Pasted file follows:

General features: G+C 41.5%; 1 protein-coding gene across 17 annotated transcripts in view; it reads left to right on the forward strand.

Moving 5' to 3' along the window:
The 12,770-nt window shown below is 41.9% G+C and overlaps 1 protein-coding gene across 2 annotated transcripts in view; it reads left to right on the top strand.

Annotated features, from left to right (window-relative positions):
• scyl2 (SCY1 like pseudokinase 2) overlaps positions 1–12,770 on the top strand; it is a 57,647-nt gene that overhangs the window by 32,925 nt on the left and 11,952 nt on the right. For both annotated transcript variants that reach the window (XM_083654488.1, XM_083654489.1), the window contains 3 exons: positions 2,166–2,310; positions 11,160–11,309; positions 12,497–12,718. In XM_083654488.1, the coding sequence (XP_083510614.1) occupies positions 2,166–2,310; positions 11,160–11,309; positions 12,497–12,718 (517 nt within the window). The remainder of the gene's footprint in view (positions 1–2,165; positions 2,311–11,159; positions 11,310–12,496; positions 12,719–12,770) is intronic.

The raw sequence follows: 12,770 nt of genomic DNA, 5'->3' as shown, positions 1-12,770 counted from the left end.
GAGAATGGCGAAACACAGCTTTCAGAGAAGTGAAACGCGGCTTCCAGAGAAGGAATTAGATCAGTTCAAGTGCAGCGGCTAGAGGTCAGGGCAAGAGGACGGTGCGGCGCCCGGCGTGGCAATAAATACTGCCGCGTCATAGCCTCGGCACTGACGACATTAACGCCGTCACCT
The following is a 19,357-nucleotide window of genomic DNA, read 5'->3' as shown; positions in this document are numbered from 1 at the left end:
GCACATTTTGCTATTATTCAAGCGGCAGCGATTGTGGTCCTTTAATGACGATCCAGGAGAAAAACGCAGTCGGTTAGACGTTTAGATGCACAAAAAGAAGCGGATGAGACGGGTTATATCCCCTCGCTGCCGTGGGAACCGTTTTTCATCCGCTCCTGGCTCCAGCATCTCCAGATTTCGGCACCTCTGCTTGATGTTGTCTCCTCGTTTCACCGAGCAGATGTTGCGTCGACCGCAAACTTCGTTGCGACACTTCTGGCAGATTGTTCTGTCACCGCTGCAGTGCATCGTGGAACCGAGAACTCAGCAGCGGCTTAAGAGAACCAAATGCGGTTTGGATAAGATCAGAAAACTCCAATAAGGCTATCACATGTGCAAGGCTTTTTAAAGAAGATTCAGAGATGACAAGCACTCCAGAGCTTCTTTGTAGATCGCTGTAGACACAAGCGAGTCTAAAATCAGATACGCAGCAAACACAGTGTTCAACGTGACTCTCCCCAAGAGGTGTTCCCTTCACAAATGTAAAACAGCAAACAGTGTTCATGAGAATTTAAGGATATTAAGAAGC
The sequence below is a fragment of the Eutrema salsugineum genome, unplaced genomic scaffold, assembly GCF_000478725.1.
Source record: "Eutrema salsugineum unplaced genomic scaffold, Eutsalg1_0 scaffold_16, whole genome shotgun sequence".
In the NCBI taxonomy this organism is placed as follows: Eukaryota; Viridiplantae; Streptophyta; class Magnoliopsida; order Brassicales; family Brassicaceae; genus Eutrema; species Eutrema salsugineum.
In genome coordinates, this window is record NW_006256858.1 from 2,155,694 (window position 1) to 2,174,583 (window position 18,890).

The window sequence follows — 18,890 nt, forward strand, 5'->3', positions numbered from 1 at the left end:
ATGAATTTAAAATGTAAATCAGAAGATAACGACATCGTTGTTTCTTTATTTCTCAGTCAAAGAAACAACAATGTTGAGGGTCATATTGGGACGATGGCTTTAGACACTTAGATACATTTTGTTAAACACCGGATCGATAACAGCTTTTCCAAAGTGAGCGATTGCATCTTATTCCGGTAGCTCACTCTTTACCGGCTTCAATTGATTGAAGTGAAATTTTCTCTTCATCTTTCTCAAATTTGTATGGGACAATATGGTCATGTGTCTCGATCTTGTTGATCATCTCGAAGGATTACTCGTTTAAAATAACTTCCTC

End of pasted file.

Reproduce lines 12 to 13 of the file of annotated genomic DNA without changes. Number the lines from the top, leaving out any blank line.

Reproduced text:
In the NCBI taxonomy this organism is placed as follows: Eukaryota; Viridiplantae; Streptophyta; class Magnoliopsida; order Brassicales; family Brassicaceae; genus Eutrema; species Eutrema salsugineum.
In genome coordinates, this window is record NW_006256858.1 from 2,155,694 (window position 1) to 2,174,583 (window position 18,890).